Part of what makes hitting a straight ball so difficult in Outlaw Golf is the composure factor. Basically, the game gauges your golfer's frustration level (regardless of your personal frustration level with the game), and depending on that, he or she will be able to perform either better or worse on the course. Whenever your golfer makes a poor shot, his or her composure level will drop a certain degree, depending on where the ball lands, and if your composure level is incredibly low, it's much more difficult to hit the ball properly. Conversely, if you have a high level of composure, then you have a much higher chance of hitting a ball exactly the way you want to. Occasionally, you'll be rewarded with a "beating token," which you can use to attack your caddy, vent your frustration, and thereby increase your composure. It adds an extra element to Outlaw Golf's gameplay. But poor shots take too heavy a toll on your composure, and since they can occur with just the slightest misstep, you'll almost always have to deal with a low composure rating. In certain modes, you can use a mulligan if your shot is really bad, but your composure rating will still drop, or rise, regardless.
There's a surprising level of depth to Outlaw Golf's gameplay that even hard-core golf fans will appreciate, even if they're put off by the game's silly theme. In addition to adjusting the trajectory of your shot, you can also put different types of spin on the ball by moving a small red dot around the ball graphic in the lower left side of the screen. The placement of the red dot determines the type of spin on the ball, so if you hit it close to the top, you're using topspin, which will help the ball roll farther if it's out on the fairway. Putting is handled especially well--you're given three chances to look at the trajectory your ball will take depending on where you're aiming. This will show different breaks on the green and whether or not your ball will veer off to the left or right. When taking any shot in Outlaw Golf, you'll see a percentage just above your shot strength, which tells you how hard you should hit the ball. Unfortunately, oftentimes this percentage seems to be incorrect--you'll hit the ball with just about the right amount of strength, and it won't even come close to where you were aiming. This is especially problematic during putting because you can literally see the path of your ball before you hit it, only to find that the ball will actually move far to the right or left of the hole.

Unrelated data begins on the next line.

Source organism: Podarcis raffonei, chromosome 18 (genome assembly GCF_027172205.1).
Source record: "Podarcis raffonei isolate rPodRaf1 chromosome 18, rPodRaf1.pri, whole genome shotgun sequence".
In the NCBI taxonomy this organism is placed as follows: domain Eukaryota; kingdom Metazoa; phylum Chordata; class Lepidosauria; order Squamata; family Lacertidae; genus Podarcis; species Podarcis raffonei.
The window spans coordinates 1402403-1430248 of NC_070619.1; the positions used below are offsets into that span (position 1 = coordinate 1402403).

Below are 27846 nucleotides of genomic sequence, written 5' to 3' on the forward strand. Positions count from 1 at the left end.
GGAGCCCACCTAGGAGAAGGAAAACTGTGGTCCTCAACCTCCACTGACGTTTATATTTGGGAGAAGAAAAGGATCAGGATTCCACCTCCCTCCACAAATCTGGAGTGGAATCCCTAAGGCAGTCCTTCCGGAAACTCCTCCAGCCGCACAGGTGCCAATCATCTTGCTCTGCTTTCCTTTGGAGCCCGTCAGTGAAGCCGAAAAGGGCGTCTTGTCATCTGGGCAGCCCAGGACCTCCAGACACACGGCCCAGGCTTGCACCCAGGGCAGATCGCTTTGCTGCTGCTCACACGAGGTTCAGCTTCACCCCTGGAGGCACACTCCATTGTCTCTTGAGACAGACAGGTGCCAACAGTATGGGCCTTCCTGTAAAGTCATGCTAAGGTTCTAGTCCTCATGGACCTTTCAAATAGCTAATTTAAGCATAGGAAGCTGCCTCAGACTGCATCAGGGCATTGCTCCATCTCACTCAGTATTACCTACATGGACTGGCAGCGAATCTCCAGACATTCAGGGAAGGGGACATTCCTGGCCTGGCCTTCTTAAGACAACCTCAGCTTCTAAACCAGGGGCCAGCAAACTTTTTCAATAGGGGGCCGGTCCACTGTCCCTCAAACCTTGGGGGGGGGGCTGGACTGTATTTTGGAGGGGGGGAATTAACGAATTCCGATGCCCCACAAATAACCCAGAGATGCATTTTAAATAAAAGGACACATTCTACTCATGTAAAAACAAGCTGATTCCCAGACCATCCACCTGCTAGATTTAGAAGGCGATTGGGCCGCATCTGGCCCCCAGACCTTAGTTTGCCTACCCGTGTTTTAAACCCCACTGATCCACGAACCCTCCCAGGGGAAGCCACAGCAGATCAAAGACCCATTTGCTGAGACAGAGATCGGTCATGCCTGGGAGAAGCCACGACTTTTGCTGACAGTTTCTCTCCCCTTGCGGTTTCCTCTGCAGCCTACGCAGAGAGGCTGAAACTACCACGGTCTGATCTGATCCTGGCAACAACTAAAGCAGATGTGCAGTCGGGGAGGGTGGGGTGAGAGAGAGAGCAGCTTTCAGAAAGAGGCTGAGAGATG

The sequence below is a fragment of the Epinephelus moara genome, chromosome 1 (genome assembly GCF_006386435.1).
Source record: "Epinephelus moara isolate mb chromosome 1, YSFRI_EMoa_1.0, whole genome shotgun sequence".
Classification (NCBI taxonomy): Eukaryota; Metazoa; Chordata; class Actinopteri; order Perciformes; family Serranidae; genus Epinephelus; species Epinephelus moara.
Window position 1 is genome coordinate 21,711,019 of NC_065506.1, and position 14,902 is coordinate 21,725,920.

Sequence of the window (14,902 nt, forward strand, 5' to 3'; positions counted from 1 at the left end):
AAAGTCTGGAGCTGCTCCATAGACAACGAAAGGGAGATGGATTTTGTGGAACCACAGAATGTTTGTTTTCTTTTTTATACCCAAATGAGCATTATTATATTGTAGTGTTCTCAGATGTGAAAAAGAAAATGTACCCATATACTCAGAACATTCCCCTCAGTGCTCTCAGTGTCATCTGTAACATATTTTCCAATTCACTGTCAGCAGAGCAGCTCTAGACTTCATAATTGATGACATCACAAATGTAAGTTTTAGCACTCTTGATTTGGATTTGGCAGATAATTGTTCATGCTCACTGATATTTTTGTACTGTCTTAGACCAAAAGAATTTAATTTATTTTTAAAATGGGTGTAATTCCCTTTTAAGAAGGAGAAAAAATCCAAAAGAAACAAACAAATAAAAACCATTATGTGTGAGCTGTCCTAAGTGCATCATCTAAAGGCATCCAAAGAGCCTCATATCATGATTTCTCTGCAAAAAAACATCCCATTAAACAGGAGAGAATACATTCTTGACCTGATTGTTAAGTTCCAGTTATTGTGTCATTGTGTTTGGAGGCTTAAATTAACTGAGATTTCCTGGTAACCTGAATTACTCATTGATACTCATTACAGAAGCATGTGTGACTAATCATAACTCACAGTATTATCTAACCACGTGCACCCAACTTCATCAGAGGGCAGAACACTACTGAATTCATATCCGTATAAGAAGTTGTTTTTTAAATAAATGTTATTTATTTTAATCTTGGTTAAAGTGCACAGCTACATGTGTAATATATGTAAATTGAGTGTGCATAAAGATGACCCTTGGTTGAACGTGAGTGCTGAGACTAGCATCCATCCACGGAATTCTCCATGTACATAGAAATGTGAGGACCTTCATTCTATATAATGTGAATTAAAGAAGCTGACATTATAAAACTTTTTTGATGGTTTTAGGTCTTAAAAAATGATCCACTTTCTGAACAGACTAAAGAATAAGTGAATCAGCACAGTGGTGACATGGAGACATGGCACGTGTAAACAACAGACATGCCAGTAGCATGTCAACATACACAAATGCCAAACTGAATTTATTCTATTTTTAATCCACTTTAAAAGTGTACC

The GameCube version of Outlaw Golf looks similar to its Xbox counterpart, albeit not quite as smooth. The character models all look good and animate well, particularly during the cartoonlike caddy combat sequences. You'll be able to see individual blades of grass when the ball lies in the rough. There are some nice water effects, as well as other ambient details within the environment, such as birds and planes flying, cars driving over the highway, and a small gallery of polygonal people. But otherwise, the courses look fairly mundane, which is unfortunate since the game's theme suggests otherwise.
Outlaw Golf features full commentary in the form of an incredibly annoying Dennis Miller-like personality who says the same exact lines over and over. This is worsened when you're first playing through the game and choose to use mulligans repeatedly, because he has only three or four phrases that reference mulligans. Thankfully, you can turn off the commentary entirely. The individual golfer voices are tolerable, but then again, they usually speak only after a hole has been finished. The music in the game is pretty horrible, though, as part of the soundtrack is made up of what seem like elevator-music versions of popular songs. There's even one track that sounds vaguely like "California Love."
Outlaw Golf is a deceptive game, because while its theme suggests fast-paced arcade-style golf, the actual gameplay really isn't like that at all. In fact, you'll find an incredibly solid golfing engine that has most of the basic elements of a true golfing simulation. That being said, the control can take quite some time to get used to, and there are some other annoying elements in the game--namely the commentator--but even with these problems, it's still a game that fans of golf will probably enjoy.